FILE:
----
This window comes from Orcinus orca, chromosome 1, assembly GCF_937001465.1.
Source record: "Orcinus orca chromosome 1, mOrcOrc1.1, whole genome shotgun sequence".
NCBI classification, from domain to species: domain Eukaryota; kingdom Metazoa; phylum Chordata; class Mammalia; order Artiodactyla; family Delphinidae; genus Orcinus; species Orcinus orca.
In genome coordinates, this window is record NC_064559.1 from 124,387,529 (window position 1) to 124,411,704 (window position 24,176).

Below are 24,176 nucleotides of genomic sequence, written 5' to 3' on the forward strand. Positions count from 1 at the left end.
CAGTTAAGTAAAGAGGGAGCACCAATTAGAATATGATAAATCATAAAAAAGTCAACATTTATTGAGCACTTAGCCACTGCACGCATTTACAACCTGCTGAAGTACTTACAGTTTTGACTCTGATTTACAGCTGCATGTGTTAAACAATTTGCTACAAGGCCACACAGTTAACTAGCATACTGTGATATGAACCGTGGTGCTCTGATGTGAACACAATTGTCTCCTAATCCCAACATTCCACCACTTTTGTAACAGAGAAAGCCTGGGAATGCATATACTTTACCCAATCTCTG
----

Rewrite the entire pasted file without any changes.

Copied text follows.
This window comes from Orcinus orca, chromosome 1, assembly GCF_937001465.1.
Source record: "Orcinus orca chromosome 1, mOrcOrc1.1, whole genome shotgun sequence".
NCBI classification, from domain to species: domain Eukaryota; kingdom Metazoa; phylum Chordata; class Mammalia; order Artiodactyla; family Delphinidae; genus Orcinus; species Orcinus orca.
In genome coordinates, this window is record NC_064559.1 from 124,387,529 (window position 1) to 124,411,704 (window position 24,176).

Below are 24,176 nucleotides of genomic sequence, written 5' to 3' on the forward strand. Positions count from 1 at the left end.
CAGTTAAGTAAAGAGGGAGCACCAATTAGAATATGATAAATCATAAAAAAGTCAACATTTATTGAGCACTTAGCCACTGCACGCATTTACAACCTGCTGAAGTACTTACAGTTTTGACTCTGATTTACAGCTGCATGTGTTAAACAATTTGCTACAAGGCCACACAGTTAACTAGCATACTGTGATATGAACCGTGGTGCTCTGATGTGAACACAATTGTCTCCTAATCCCAACATTCCACCACTTTTGTAACAGAGAAAGCCTGGGAATGCATATACTTTACCCAATCTCTG